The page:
False gods make it a whole lot easier.  False gods know all the ways to push our buttons to lead us away from our true God. False gods don’t need us to follow truth they just need us to follow. Here’s one way to know you’re following a false god.  With false gods there are no expectations, just a life filled with promises of ease and comfort.  In our hearts we know this is a load of garbage but somehow we let our brains convince us that it will be fine.  It’s easier this way, follow the path of least resistance.  The path of least resistance that leads us into the side of a train as it wrecks around us.  That’s the kind of thing false gods are interested in seeing.  Each of us surrounded by our own personal train wreck.

Our God, on the other hand, has a different plan for us.  God wants to see us do well and to be happy.  Not doing well in a material way or happy with material things but more along the line of being happy as people of faith.  Seeing us comfortably living out our faith is what makes God happy, so to speak.

By comfortably living out our faith I mean living in a way that is a natural extension of our appreciation for what God has done for us.  Serving God and serving others in such a way that it is just who we are.

Not some painful and sacrificial show we put on to look good to God and others.  Can we sacrifice ourselves into making ourselves, much less God, happy?  Nope.  We can’t.  And God isn’t so much interested either.

God isn’t interested in our sacrifices but instead has written our faith on our hearts.  It really is who we are at the very core of our being.  Baptism claims us into that faith and the rest of our lives are spent responding to God’s gifts.  Not because of our sacrifice but because of our gratitude.  We could take the easy way out and go follow whatever false god seemingly makes us happy (but really doesn’t).  Or we can follow God and take seriously our faith.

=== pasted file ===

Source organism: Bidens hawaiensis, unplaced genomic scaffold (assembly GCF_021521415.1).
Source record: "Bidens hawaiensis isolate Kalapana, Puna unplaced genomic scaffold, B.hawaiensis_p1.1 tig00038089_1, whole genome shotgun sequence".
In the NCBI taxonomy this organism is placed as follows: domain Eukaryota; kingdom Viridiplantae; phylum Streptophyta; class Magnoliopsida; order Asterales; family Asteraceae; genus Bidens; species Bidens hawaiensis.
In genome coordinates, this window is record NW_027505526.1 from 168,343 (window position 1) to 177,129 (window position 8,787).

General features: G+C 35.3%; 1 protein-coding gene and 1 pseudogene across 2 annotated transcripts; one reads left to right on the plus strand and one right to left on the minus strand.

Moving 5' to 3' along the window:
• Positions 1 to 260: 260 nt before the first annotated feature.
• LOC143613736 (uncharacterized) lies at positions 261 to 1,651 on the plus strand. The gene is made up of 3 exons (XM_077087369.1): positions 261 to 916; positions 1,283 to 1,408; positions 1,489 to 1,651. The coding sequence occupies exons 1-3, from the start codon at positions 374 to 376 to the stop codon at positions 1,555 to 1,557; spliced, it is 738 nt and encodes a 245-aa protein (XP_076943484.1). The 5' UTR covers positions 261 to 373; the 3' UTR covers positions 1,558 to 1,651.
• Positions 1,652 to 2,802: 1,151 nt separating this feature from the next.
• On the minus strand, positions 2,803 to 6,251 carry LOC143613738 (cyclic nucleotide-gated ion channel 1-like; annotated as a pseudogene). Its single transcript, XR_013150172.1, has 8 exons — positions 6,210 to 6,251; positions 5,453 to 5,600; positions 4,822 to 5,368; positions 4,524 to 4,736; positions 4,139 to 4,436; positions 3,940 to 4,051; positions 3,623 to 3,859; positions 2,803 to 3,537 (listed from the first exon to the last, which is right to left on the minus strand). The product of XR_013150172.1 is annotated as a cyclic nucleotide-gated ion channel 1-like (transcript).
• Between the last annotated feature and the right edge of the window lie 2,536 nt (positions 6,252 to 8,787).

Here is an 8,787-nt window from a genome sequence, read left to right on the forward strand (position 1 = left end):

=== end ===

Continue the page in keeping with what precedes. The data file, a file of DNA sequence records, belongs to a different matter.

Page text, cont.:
What does that look like in reality?  I think it varies from person to person and changes some over time.  In general I think there is wisdom in reflecting on our prayer life, first and foremost.  That’s how we talk with and hear from God.  I also think there is wisdom in how much time we spend with the Bible, both reading and studying God’s word.  I mean really, how can we know God unless we study the Bible, that is God revealed to us.  It’s our best defense against silly social media and chain letter posts that make all kinds of ridiculous promises that have nothing to do with God but likely play into a false god kind of thing.  Our giving is important.  It’s important in lots of ways but today I’m thinking more along the lines of making sure that our money doesn’t take on the role of a false god in our lives.  Service to others is certainly a part of taking our faith seriously.  Lots of opportunities coming up for that in the next few weeks.

That’s the short list anyway.  You may have other ways to take your faith seriously and that’s a good thing.  In this coming week, give some thought to the things you can do to follow God and avoid following false gods.